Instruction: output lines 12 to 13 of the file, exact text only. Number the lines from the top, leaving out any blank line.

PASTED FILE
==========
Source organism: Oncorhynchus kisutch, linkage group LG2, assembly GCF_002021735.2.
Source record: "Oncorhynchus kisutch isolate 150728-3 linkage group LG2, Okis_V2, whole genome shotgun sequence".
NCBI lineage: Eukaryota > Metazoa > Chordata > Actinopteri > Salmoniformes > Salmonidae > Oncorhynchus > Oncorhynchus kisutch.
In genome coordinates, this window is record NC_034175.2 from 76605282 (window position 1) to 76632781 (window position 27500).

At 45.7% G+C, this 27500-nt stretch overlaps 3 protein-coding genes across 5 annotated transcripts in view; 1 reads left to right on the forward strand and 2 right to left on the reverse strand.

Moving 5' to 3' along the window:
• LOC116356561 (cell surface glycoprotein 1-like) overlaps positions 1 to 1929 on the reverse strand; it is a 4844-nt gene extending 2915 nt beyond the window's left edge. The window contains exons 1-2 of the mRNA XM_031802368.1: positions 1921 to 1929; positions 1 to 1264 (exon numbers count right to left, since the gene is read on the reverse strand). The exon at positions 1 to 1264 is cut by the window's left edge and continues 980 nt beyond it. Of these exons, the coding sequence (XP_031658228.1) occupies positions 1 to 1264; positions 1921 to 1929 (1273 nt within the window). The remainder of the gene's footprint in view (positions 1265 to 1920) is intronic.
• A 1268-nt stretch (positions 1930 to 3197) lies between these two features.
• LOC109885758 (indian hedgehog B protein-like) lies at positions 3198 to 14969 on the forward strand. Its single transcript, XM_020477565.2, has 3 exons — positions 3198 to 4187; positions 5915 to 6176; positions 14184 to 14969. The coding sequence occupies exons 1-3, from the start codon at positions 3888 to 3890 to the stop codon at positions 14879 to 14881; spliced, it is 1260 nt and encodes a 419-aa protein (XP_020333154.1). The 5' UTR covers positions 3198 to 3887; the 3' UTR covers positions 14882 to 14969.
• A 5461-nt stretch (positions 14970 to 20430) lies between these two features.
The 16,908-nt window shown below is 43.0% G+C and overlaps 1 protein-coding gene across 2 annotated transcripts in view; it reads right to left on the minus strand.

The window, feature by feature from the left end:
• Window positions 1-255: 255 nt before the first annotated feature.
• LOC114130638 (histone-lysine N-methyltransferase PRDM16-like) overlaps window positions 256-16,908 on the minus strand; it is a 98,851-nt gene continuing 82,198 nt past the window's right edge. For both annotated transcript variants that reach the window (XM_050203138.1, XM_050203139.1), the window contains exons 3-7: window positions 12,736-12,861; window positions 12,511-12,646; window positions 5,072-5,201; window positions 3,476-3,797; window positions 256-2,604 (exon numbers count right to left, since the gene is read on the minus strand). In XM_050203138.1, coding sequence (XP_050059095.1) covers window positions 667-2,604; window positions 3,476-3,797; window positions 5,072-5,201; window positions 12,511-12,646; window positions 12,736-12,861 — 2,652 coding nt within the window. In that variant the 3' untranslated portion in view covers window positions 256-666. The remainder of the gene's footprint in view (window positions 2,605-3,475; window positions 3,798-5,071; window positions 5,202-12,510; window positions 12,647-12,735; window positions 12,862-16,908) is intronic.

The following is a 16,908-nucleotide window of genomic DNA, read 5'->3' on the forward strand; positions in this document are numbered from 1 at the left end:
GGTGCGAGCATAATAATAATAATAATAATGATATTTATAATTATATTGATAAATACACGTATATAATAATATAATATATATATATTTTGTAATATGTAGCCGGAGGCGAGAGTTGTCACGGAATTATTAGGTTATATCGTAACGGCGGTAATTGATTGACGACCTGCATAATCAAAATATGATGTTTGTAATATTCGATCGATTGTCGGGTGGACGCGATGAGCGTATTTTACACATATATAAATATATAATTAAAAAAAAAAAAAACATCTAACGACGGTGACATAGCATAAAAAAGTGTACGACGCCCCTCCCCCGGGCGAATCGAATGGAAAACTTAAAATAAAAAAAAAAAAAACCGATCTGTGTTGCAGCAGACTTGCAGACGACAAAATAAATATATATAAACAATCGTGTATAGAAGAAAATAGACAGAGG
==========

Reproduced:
The window, feature by feature from the left end:
• Window positions 1-255: 255 nt before the first annotated feature.